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ENERGY

Should Danish homes use fireplaces as an alternative heating source?

People who live in homes with hearths and fireplaces may be considering using them more this winter as the cost of gas and electricity soars.

Should Danish homes use fireplaces as an alternative heating source?
Environmental experts have warned against burning firewood as an alternative heating source this winter. File photo: Bo Amstrup/Ritzau Scanpix

But those planning to burn firewood as an alternative way of heating their homes this winter have been encouraged to consider the environmental implications of such a decision, local Danish media TV2 Lorry reports.

As well as being a source of pollution, fireplaces can be a hazard to health, the media writes.

Smoke from firewood is a major contributor to particle pollution, doctor and professor Torben Sigsgaard of Aarhus University’s Department of Public Health told TV2 Lorry.

“In the end, this will mean more smoke in the atmosphere, which has a documented and very negative effect on health,” he said, noting that more smoke in the air is a risk factor for cancer and lung diseases.

Retailers have in recent weeks reported increased demand for firewood as gas and energy prices go up and are expected to further increase in the coming months.

READ ALSO: How much will Danish energy bills go up this winter?

This has in turn led to the price of firewood going up, along with low stocks and a risk of stockpiling. Some sellers have introduced sales limits while others have sold out.

Fireplaces are the least advisable way of warming a home, however, according to Steffen Loft, a professor at the Department of Public Health at the University of Copenhagen.

“Fireplaces emit far more particle pollution than almost all other forms of heating,” Loft said.

“If you are doing it to save some money, you should reconsider – not just for your own health but also for your neighbours. There’s also a certain responsibility to those you live close to,” he told TV2 Lorry.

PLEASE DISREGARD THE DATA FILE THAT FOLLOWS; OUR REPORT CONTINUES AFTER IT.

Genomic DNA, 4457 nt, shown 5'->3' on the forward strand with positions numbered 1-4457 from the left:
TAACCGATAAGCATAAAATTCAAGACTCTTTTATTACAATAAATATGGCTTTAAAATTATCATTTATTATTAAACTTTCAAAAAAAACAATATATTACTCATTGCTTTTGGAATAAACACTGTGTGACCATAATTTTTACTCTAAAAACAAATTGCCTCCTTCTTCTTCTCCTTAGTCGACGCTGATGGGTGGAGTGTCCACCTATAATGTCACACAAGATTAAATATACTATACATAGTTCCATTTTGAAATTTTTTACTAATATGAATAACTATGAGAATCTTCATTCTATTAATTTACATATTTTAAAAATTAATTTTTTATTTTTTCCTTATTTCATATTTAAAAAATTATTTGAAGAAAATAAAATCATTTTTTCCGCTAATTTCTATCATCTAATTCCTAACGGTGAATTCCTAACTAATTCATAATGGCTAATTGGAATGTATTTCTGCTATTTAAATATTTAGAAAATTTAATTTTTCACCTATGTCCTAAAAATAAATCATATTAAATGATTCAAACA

A study of around 16,000 fireplaces in Copenhagen was found to emit as many small particles during the winter months than road traffic did during a full year, according to the media.

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NORD STREAM

Nord Stream 2 pipeline has stopped leaking gas under Baltic Sea: spokesman

The Nord Stream 2 pipeline is no longer leaking under the Baltic Sea because an equilibrium has been reached between the gas and water pressure, a spokesman told AFP.

Nord Stream 2 pipeline has stopped leaking gas under Baltic Sea: spokesman

“The water pressure has more or less closed the pipeline so that the gas which is inside can’t go out,” Nord Stream 2 spokesman Ulrich Lissek said.

“The conclusion is that there is still gas in the pipeline,” he added.

Asked how much gas was believed to be in the pipeline, Lissek said: “That is the one-million-dollar question.”

Information on the status of the Nord Stream 1 pipeline leak, which was significantly larger, was not immediately available.

The Nord Stream 1 and 2 pipelines, which connect Russia to Germany, have been at the centre of geopolitical tensions as Russia cut gas supplies to Europe in suspected retaliation against Western sanctions following Moscow’s
invasion of Ukraine.

While the pipelines are not currently in operation, they both still contained gas before they fell victim to apparent sabotage, producing four leaks.

Nord stream leak site

One of the Nord Stream leak sites photographed by the Swedish Coast Guard. A Danish-Swedish report said on Friday that the leaks were caused by blasts equal to “several hundred kilos of TNT”. Photo: Swedish Coast Guard.
Gas nearly exhausted

A Danish-Swedish report released on Friday concluded the leaks were caused by underwater explosions corresponding to hundreds of kilogrammes of explosives.

“All available information indicates that those explosions are the result of a deliberate act,” the countries said.

The source of the explosions has remained a mystery, however, with both Moscow and Washington denying responsibility.

All the leaks, which were discovered on Monday, are in the Baltic Sea off the Danish island of Bornholm.

Two of the leaks are located in the Swedish exclusive economic zone, and the two others in the Danish one.

Lissek said Nord Stream 2 had informed the Danish energy regulator earlier Saturday that the pipeline had stopped leaking gas.

Danish authorities had said the leaks would continue until the gas in the pipelines is exhausted, which is expected to occur on Sunday.

The Swedish coastguard said late Friday that the leaks on Nord Stream 2 showed signs of weakening due to the exhaustion of the gas contained in the pipes.

The diameter of the sea surface “boiling” caused by the leak in the Swedish exclusive economic zone was now only 20 metres (66 feet) wide, 10 times smaller than at the start.

The leak on Nord Stream 1 had also started to weaken on Friday, with surface diameter down to 600 metres in diameter, down from between 900 and 1,000 metres on Monday.

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